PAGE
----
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Success Stories

Business Brings Manufacturing and Jobs to Flathead Valley

Fifteen years ago, Jason Sonju was pounding out dents at his father’s auto body repair shop. Today, he’s director of programming for the family-owned business, Sonju Industrial Inc., which has acquired top-dollar defense contracts with some of the largest aerospace and defense corporations in the world- Boeing, Lockheed Martin, Raytheon and Northrop Grumman.

From collision repair to laser-guided missiles and assault rifles, the company has expanded steadily through the years, seizing on one opportunity after another. Sonju Industrial’s aggressive search for new business ventures has allowed it to expand through the recession, adapting to the changing political climes and mounting a firm reputation in the world of defense contracting.

The growth, while steady, has not been without its obstacles.

When Congress stopped funding of the F-22 Raptor in early 2009, for example, Sonju Industrial’s contract with Boeing was jeopardized. Although Lockheed-... Read More

Billings Business Uses Economic Recession and 504 Opportunity as a Time to Invest in the Company

While many businesses are shying away from taking out more debt and looking at cutting back or even throwing in the towel, one Montana business sees this time as an opportune time to invest in their business. Bill Kronmiller and Paul Neutgens, partners of American Steel, a steel fabricating business in Billings, took advantage of reduced costs, low interest rates and market position by building a new 26,000 square foot facility.

The new facility offers radiant floor heating, separate painting and production bays, elbow room for their employees and even indoor plumbing- a far cry from their previous location, which didn’t have indoor plumbing. Not only does the facility offer more room to take on bigger projects, but both owners agree providing extra room and space makes for happier employees.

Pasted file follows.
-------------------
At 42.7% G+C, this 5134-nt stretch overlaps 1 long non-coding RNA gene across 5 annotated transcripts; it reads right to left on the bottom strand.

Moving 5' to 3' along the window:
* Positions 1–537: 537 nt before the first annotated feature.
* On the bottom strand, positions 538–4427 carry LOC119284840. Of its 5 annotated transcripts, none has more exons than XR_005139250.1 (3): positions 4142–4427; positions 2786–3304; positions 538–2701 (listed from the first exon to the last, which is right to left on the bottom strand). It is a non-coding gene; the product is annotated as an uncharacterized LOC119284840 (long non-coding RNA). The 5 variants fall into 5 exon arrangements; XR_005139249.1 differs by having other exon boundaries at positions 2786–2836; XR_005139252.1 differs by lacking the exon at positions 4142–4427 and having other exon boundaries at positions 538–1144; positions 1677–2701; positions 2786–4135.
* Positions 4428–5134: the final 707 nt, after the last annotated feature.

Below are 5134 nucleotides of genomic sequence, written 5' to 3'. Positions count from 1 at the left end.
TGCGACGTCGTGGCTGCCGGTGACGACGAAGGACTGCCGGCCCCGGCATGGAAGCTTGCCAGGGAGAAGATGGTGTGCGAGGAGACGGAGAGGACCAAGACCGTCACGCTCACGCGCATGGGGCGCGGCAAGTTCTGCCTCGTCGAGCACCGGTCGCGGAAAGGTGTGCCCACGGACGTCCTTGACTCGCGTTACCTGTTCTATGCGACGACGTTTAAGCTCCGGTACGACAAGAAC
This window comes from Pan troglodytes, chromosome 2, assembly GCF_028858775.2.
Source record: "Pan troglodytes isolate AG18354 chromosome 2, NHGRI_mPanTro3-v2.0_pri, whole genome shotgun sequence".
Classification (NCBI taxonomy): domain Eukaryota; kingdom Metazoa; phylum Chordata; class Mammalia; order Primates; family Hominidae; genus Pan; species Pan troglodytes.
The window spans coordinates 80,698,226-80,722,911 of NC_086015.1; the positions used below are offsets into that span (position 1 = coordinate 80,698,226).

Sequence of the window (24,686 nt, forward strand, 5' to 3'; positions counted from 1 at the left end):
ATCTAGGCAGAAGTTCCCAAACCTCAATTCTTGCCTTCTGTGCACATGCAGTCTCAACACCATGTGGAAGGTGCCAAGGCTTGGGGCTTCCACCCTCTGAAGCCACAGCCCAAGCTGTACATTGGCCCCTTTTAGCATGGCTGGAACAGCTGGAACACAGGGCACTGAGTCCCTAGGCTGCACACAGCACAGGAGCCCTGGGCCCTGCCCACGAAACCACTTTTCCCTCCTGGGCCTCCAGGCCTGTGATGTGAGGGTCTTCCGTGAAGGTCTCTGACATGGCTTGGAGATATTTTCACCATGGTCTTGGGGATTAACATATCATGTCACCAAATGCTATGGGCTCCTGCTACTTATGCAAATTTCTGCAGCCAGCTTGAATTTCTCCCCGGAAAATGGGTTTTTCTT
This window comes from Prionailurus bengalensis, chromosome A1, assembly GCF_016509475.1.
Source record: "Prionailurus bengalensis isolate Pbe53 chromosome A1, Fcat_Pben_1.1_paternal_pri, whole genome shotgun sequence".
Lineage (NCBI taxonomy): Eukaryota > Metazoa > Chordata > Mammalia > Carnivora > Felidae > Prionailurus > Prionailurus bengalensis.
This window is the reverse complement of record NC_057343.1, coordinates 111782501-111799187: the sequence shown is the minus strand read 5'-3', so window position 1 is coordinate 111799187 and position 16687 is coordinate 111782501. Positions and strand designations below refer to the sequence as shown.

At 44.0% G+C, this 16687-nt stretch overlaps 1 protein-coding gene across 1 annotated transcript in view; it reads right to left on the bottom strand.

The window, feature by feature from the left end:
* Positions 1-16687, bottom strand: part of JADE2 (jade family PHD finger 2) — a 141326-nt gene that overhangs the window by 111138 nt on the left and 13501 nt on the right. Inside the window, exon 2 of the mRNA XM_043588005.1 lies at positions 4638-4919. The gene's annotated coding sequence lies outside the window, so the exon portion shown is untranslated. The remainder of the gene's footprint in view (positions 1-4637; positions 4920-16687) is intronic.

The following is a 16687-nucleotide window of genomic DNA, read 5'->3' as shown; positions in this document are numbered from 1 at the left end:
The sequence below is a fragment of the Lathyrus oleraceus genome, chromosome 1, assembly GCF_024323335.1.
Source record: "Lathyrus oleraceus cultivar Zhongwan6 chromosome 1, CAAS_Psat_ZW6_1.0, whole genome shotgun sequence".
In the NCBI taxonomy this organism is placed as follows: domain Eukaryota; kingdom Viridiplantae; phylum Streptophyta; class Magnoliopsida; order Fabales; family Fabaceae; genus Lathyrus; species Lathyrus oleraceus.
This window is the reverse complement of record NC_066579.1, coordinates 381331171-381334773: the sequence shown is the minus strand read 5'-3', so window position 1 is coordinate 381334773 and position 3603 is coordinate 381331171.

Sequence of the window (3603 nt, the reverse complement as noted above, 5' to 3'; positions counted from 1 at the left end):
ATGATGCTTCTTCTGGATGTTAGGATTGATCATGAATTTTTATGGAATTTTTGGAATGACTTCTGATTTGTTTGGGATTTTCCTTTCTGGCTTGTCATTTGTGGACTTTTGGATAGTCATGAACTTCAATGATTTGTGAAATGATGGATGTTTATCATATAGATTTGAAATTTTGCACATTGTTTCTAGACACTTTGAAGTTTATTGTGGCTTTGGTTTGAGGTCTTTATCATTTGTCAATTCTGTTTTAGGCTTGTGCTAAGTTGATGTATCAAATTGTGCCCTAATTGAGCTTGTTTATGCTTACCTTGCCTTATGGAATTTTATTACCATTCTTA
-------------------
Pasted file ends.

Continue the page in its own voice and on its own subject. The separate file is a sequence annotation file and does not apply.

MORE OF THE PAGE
“The employees seem to be happier, because they’re not all cramped up in a small space,” Neutgens said. “They have their own elbow room to get their jobs done and don’t... Read More

fourOsix...Not Just Montana's Area Code

Alex Rincon, Jr., known by his friends as “Papu,” always knew he would start his own business someday.  It wasn’t until after graduating from Carroll College in 2004, and managing multiple retail businesses, that his business idea began to take shape.

While attending Carroll, Rincon obtained a triple major, including a B.A. in Business Administration with a special interest in Marketing, Management and International Business; a B.A. in Spanish Language and Literature; and a Multi-Disciplinary major in Visual Arts with an interest in Graphic Design.  In his spare time he enjoyed all that Montana had to offer, including snowboarding, hiking, fly fishing and much more.  It was this love for Montana’s outdoors and lifestyle, along with his diverse scholastic background, that brought fourOsix to light.

In 2007, Rincon opened fourOsix in downtown Helena, a lifestyle and retail store that promotes art, music, style, forward thinking and Montana living.  The name “four0six”... Read More

Company Hewed Success Despite Tumultuous Economy

 

During the collapse of the building industry in 2008 and 2009, while other lumber businesses were scaling back and even shutting down, Steve Marks, of Marks Lumber in Clancy, Montana, boldly invested in new equipment.  The outcome of this risky business move was the company’s strongest sales figures of the past decade, a 93% net revenue growth in 2010. 

As a result of the new equipment purchased, Marks’ capitalized on the devastating Mountain Pine Beetle infestation that took over the forests of Montana and the west.  Marks won a contract from the Montana Forest Service for forest fuel treatment of 900 acres and a 10 year 30,000 acre contract from the Bureau of Land Management.

As a third generation timberman, Marks started falling timber on neighboring ranches  at age 16.  Shortly after graduating high school, Marks started his first business buying stumpage and harvesting timber to sell to mills in western Montana.

Then came the crash... Read More

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